Tuesday, November 6, 2012

Ogden, Utah, regional classic: Don't Go in the Woods ... Alone

By Steve D. Stones

This film is of particular interest to me because it was filmed in my native state of Utah. The composer who created the music, H. Kingsley Thurber, is a resident of my hometown of Ogden City. Thurber is responsible for composing music tracks for popular video games of the 1990s. With the exception of the four main actors in the film who play the young campers, most of the cast members were from Salt Lake City. Many scenes in this film were shot at Bridal Veil Falls, a beautiful mountainous location up Provo Canyon here in Utah. The film was banned in the U.K. in the 1980s as a "video nasty," and remains banned in that country to this day. Unlike many cult films, I actually loved this film the first time I viewed it. It usually takes me several viewings to appreciate a cult film.

There are many interesting "point of view" shots in the film. One shows the camper Joanie, played by actress Angie Brown, tearing through a sleeping bag after she has been strung up in a tree inside the bag as a prank from her boyfriend. As she tries to tear through the bag to get out, she witnesses the murderer of the film through a hole in the bag as he runs down a mountain trail and stabs her boyfriend in the stomach with a knife tied to a long tree branch. The murderer is similar to the maniac Jupiter in Wes Craven’s 1977 classic "The Hills Have Eyes." On the audio commentary for the film, director James Bryan describes the maniac-murderer as a Siberian-Shaman looking character.

One very creative murder sequence shows a young mother painting on canvas outdoors in the mountains as her infant is bouncing up and down in a baby swing. The canvas she is painting on has only been painted with green strokes of paint. Suddenly she is murdered and gushes of red blood splatter across the canvas, making an interesting use of complementary colors together. I don’t know how intentional this was in the film. For those of us who paint frequently and know about color schemes, it is an interesting sequence. There are also many "fake scares" in the film that set the audience up for thinking they may see the murderer attack a character in the film. Many of these sequences turn out to be a "fake scare" to add to the black humor of the film.

Although the humor sequences outweigh the serious ones, it is often hard to tell whether the film wants to be a full-blown black comedy, or a serious horror film, This may be one of the biggest reasons why I enjoyed the film the first time I viewed it, and continue to enjoy it with each viewing. If you pay careful attention to the film, you will notice that every time a new character is shown on screen in an awful costume, you can guarantee that this person will be the next to be killed. This is part of the black humor director Bryan is trying to get across in the film. Death comes to those with a horrible fashion sense.

A particularly tacky scene shows Cheri and Dick making out in the back of a Volkswagen Van on their honeymoon night. Dick repeats: "Cheri, Cheri, you’re the most beautiful thing that has ever come into my life." This is pretty bad dialogue to say the least. The director once worked in the porno business before he worked on the Grizzly Adams television show of the 1970s, so this may be why he intentionally gave these two characters the tacky names that he did and their poor dialogue. To add to the tackiness, the interior of the van is designed with a poster of Farrah Fawcett plastered to the ceiling with gold trim, red shag carpet, and heart-shaped pillows. Perhaps the interior of the van was once used as a set for a porno film? The awfulness of the van’s décor would lead us to believe so.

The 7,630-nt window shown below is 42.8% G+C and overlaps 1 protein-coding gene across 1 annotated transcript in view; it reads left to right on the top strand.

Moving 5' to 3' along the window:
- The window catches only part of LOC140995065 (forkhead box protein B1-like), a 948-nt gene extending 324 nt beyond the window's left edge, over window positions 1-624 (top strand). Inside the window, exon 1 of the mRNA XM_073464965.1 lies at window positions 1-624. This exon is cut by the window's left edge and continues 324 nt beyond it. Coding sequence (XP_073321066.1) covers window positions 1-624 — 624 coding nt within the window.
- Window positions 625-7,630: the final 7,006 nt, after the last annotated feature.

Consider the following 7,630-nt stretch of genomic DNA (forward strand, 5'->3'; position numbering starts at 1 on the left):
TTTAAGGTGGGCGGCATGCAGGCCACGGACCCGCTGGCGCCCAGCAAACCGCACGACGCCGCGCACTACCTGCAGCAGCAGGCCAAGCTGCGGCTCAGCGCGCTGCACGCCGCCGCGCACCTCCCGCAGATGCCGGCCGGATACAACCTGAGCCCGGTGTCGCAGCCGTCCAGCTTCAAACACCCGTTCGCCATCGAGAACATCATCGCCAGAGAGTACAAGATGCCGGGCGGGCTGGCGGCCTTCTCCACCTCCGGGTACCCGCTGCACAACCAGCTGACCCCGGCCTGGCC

It seems like such a cliché to have an overweight, soft-spoken sheriff of a small town in a low-budget horror film, but this may be the most convincing character in the entire film. The sheriff, played by Texan Ken Carter, flies a small plane into the skies in search of a missing person reported lost. This sequence seems like homage to Coleman Francis’ plane scenes in "The Beast of Yucca Flats" with the sheriff fulfilling the role of Tor Johnson. Another scene shows Carter helping a pretty young roller skater from falling to the ground as she runs into him getting out of his police vehicle. The sheriff frequently wipes his brow from sweating profusely, which has also become another cliché in low-budget horror films.

If you are a fan of low-budget horror films and a native of Utah, I highly recommend that you view this film. The 25th Anniversary Edition DVD distributed by Media Blasters is full of extra features, such as a short featurette made by director James Bryan with cast and crew members, two audio commentaries and a poster and production still gallery of the film. You are guaranteed to get your money’s worth if you purchase this DVD. It is one of the most cherished DVDs in my collection.

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